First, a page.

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Malagasy slaves (Andevo) carrying Queen Ranavalona I of Madagascar

The Andevo, or slaves, were one of the three principal historical castes among the Merina people of Madagascar, alongside the social strata called the Andriana (nobles) and Hova (free commoners).[1][2][3] The Andevo, along with the other social strata, have also historically existed in other large Malagasy ethnic groups such as the Betsileo people.[4]

In and after the 16th century, slaves were brought into Madagascar's various kingdoms to work in plantations. The Malagasy, the Swahili Arab and the European merchants and nobles expanded their opportunities to produce more and trade. These operations and plantations were worked by the forced labor of imported slaves. The largest influx of slaves was brought in by the 'Umani Arabs and the French. The Mozambique were one of the major victims of this demand, slave capture and export that attempted to satisfy this demand. These slaves were predominantly from East Africa and Mozambique.[5][6] These slaves were called Andevo. The slavery was abolished by the French administration in 1896, which adversely impacted the fortunes of Merina and non-Merina operated slave-run plantations.[7][8]

The Andevo strata in the Merina society have been domestic and plantation workers. Their traditional inherited occupation has been as workers and artisans, and they constituted a large percentage of a society. The Andevo caste were also called the Mainty and they were denied the right to own land.[9][10][2] A Hova person could be reduced a slavery for crimes or a debt in default, and in this state he would not be a Andevo, but be referred to as Zaza-hova.[11]

The Andevo, and other social strata were endogamous in the Merina and Betsileo societies. According to William Ellis memoir in 1838, a slave in the Malagasy society was prohibited from marrying a noble or a hova.[12] The Andevo were considered olana maloto, or "impure people", in contrast to Hova and Andriana who were olona madio or "pure people".[4] This presumed "impurity" and "purity" has been a reason for the historic social taboo against inter-marriages between Andevo and non-Andevo strata of the Malagasy societies.[13][14]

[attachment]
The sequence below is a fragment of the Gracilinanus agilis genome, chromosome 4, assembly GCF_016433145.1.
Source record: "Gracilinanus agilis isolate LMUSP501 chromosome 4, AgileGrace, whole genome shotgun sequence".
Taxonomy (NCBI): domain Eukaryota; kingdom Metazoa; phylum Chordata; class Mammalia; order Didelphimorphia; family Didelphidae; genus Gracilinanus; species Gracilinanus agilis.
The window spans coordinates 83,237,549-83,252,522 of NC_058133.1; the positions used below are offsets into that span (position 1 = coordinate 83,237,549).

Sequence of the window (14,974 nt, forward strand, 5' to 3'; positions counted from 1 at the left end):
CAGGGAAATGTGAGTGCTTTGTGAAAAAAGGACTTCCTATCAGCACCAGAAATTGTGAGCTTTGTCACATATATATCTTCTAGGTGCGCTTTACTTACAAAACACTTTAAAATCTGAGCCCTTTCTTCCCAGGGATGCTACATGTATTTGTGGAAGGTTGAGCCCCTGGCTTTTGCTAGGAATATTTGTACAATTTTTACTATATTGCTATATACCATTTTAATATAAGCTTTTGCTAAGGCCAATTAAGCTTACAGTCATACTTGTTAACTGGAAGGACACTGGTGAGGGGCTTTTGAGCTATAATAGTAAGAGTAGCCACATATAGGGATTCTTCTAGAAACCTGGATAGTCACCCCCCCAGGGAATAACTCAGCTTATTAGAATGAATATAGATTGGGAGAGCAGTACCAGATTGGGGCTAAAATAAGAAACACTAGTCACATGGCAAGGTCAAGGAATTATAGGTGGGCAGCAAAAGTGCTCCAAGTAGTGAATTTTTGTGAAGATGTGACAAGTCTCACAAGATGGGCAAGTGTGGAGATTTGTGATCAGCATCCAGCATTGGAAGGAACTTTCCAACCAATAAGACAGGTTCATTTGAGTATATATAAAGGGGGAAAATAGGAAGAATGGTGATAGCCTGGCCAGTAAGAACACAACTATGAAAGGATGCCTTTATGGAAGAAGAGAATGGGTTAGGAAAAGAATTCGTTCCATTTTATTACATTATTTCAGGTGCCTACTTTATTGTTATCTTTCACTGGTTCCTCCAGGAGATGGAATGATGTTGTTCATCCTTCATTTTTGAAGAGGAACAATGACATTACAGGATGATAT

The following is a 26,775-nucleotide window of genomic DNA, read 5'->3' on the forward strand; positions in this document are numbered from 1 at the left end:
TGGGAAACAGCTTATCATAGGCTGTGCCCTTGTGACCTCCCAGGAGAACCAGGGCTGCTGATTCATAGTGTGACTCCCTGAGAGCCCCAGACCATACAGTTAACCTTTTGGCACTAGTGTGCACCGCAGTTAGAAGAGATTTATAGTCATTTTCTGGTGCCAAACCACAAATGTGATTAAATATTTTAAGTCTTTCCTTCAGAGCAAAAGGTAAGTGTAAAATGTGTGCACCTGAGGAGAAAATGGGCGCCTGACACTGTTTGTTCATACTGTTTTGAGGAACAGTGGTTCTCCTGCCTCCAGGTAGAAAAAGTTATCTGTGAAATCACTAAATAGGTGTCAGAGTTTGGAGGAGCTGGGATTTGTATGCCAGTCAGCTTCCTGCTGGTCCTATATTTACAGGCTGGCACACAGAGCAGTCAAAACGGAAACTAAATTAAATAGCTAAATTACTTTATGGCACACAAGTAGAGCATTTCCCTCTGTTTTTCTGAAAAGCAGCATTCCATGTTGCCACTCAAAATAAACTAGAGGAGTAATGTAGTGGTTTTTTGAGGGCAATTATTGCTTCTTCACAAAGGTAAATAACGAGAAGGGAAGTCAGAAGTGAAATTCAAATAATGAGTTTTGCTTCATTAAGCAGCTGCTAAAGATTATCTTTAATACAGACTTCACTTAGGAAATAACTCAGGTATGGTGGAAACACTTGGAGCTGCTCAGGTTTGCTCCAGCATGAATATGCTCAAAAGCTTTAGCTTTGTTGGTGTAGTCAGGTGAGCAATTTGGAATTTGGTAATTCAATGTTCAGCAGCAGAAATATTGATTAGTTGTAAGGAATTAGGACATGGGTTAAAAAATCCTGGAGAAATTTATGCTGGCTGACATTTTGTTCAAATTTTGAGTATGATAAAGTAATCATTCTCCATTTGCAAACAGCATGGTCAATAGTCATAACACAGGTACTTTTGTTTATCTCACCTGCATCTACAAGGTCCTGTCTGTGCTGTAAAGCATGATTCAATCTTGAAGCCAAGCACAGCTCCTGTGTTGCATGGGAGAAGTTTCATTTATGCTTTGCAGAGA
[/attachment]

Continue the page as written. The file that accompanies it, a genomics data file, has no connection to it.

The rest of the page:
See alsoEdit

ReferencesEdit

  1. ^ Janice Harper (2002). Endangered Species: Health, Illness, and Death Among Madagascar's People of the Forest. Carolina Academic Press. pp. 30, 106–107, 127–129. ISBN 978-0-89089-238-1.
  2. ^ a b CIPOLLONE Giulio (2008). Christianisme et droits de l'homme à Madagascar (in French). Paris: KARTHALA Editions. pp. 53–54. ISBN 978-2-8111-5087-7.
  3. ^ Steven L. Danver (2015). Native Peoples of the World: An Encyclopedia of Groups, Cultures and Contemporary Issues. Routledge. p. 61. ISBN 978-1-317-46400-6., Quote: "Historically, Merina had the most stratified caste system in Africa, divided into three distinct categories: nobles (Andriana), freemen (Hova), and slaves (Andevo ). These three castes were further divided into subclasses."
  4. ^ a b Sandra Evers (2002). Constructing History, Culture and Inequality: The Betsileo in the Extreme Southern Highlands of Madagascar. BRILL Academic. pp. 2, 40–42. ISBN 90-04-12460-8.
  5. ^ Edward A. Alpers (1975). Ivory and Slaves: Changing Pattern of International Trade in East Central Africa to the Later Nineteenth Century. University of California Press. pp. 94–97, 126–129. ISBN 978-0-520-02689-6.
  6. ^ Hilary C. Palmer; Malyn D.D. Newitt (2016). Northern Mozambique in the Nineteenth Century: The Travels and Explorations of H.E. O’Neill. BRILL Academic. pp. 5–6, 61–66, 72–75, 123–124. ISBN 978-90-04-29368-7.
  7. ^ Gwyn Campbell, 'Unfree labour, slavery and protest in imperial Madagascar' in Alpers, Campbell, Salman (eds.), Resisting Bondage in Indian Ocean Africa and Asia, Taylor & Francis, 2007, 49–59.
  8. ^ Esterhuysen, Pieter (2013). Africa A to Z: Continental and Country Profiles: Third Edition. Africa Institute of South Africa. p. 247. ISBN 978-0-7983-0344-6.
  9. ^ Gwyn Campbell (2012). David Griffiths and the Missionary “History of Madagascar”. BRILL Academic. pp. 63–67. ISBN 978-90-04-19518-9.
  10. ^ Janice Harper (2002). Endangered Species: Health, Illness, and Death Among Madagascar's People of the Forest. Carolina Academic Press. pp. 105–107. ISBN 978-0-89089-238-1.
  11. ^ Conrad Keller (1901). Madagascar, Mauritius and Other East-African Islands. S. Sonnenschein. pp. 90–91.
  12. ^ William Ellis (1838). History of Madagascar. Fisher. p. 164 with footnote.
  13. ^ Sandra Evers (2002). Constructing History, Culture and Inequality: The Betsileo in the Extreme Southern Highlands of Madagascar. BRILL Academic. pp. 59, 53–54, 85–90. ISBN 90-04-12460-8.
  14. ^ Karen Middleton (1999). Ancestors, Power, and History in Madagascar. BRILL Academic. pp. 275–277. ISBN 90-04-11289-8.

BibliographyEdit